No instructions were included in the box. There was no way for me to figure out how to use this thing on my own, since none of it was particularly intuitive. I figured that the long stick in the middle was some form of plunger, but that was about as far as I could get. I couldn't figure out what the hell was going on, so I nosed around on YouTube and found this handy video from the popular food channel Emmymade. (This channel is great, by the way. You should check it out.)

The Emmymade video did the trick, and no, there's no way on earth I would have figured this out on my own.

By then, the sticky rice was ready. I seasoned it with a mixture of rice vinegar, sugar, and salt, then let it cool off a bit. In the meantime, I greased the inside of the Sushi Bazooka with some vegetable oil. Sticky rice definitely lives up to its name and will stick to nearly anything, so the oil is an absolute necessity. (After a lifetime of eating sticky rice I can also tell you that if it sticks to the bottom of your socks it's best to wait until it hardens to pick it off, like a scab. I have so many life lessons to teach you all.)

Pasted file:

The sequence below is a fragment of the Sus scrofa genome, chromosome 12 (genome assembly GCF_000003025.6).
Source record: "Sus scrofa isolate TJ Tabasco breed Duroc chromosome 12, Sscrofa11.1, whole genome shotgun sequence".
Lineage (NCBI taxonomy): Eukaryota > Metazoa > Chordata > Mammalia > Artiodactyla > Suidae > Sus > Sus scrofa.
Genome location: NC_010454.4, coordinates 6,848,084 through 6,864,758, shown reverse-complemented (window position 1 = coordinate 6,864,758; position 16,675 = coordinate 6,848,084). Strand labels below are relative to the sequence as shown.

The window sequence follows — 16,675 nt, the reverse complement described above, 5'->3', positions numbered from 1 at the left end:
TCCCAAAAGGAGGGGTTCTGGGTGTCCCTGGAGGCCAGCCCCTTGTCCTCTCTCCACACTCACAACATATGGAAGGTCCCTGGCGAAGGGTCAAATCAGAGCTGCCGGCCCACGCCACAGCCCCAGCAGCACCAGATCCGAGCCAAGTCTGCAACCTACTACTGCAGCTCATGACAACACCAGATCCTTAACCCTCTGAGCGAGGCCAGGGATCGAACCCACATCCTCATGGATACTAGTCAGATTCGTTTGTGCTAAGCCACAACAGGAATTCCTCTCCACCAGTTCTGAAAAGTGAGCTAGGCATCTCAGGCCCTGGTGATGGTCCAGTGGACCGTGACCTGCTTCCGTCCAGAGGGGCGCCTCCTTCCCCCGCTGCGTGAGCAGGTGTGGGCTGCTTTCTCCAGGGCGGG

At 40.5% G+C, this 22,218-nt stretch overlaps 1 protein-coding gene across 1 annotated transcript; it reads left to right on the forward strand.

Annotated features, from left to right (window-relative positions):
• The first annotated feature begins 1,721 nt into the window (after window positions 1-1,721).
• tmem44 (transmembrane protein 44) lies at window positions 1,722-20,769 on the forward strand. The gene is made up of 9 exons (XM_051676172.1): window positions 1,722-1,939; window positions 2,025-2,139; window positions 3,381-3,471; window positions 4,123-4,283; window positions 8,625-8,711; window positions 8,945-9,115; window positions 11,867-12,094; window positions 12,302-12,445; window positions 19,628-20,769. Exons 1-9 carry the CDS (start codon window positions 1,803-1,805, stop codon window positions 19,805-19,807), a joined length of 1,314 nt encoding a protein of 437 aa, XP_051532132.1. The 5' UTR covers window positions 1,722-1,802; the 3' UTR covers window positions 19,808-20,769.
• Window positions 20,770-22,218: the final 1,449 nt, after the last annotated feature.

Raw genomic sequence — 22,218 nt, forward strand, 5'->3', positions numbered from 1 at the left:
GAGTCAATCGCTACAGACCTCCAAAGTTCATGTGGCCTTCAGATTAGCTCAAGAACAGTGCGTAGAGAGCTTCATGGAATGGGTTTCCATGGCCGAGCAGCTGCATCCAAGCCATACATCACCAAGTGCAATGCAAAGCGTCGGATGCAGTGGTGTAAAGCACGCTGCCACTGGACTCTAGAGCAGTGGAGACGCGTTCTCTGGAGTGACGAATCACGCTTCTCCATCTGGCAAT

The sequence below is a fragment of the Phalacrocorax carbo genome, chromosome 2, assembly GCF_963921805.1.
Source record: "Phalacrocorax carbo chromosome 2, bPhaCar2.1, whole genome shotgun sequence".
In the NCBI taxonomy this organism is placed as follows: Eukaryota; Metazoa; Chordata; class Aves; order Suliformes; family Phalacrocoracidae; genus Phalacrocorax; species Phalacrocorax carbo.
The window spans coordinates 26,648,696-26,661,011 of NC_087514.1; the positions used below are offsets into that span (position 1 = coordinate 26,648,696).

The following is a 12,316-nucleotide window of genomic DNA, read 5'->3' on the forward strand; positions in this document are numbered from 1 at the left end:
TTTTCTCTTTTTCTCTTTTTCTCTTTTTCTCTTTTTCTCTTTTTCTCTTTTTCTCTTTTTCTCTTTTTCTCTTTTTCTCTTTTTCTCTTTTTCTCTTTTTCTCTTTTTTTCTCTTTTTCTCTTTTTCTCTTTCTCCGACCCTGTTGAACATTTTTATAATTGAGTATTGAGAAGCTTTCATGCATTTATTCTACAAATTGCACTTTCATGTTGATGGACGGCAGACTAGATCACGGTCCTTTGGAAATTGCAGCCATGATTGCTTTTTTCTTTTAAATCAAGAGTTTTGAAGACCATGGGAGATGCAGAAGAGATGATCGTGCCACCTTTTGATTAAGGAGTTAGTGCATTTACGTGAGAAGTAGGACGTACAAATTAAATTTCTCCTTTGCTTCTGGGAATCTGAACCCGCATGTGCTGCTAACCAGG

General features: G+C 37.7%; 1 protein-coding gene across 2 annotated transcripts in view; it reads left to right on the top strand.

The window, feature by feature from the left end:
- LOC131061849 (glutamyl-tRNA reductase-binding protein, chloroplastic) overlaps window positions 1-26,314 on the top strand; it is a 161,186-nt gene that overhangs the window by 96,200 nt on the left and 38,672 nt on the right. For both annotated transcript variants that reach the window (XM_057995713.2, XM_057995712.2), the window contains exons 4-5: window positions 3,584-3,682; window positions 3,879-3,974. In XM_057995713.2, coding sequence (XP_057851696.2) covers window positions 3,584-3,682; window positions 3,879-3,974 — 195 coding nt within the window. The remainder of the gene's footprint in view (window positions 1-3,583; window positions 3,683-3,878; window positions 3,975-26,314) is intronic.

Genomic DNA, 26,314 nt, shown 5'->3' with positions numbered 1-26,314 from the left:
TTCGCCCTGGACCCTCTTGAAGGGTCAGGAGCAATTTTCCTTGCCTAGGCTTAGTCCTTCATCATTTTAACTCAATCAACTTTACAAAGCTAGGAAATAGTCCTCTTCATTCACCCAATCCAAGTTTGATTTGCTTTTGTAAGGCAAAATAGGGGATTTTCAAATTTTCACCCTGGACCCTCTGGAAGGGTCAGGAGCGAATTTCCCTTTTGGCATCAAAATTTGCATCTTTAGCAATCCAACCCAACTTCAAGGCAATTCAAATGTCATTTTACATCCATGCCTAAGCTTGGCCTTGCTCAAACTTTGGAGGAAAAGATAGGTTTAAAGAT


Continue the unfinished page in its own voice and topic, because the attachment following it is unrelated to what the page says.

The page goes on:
I assumed when I first disassembled the Sushi Bazooka that the smaller white cylinder served only as a plunger to push out the sushi rice from the tube. But it turns out it's also to tamp down the center of each half of the rice to carve out a little rice canoe into which you stuff your fillings.

For my inaugural sushi roll, I used California roll ingredients: crab stick, cucumber, and lots of avocado because I am one of those people who can never get enough avocado. And then I shut the Bazooka, with the tamper attachment screwed into one side. If I hadn't seen the Emmymade video, I would not have understood you were supposed to assemble it like this.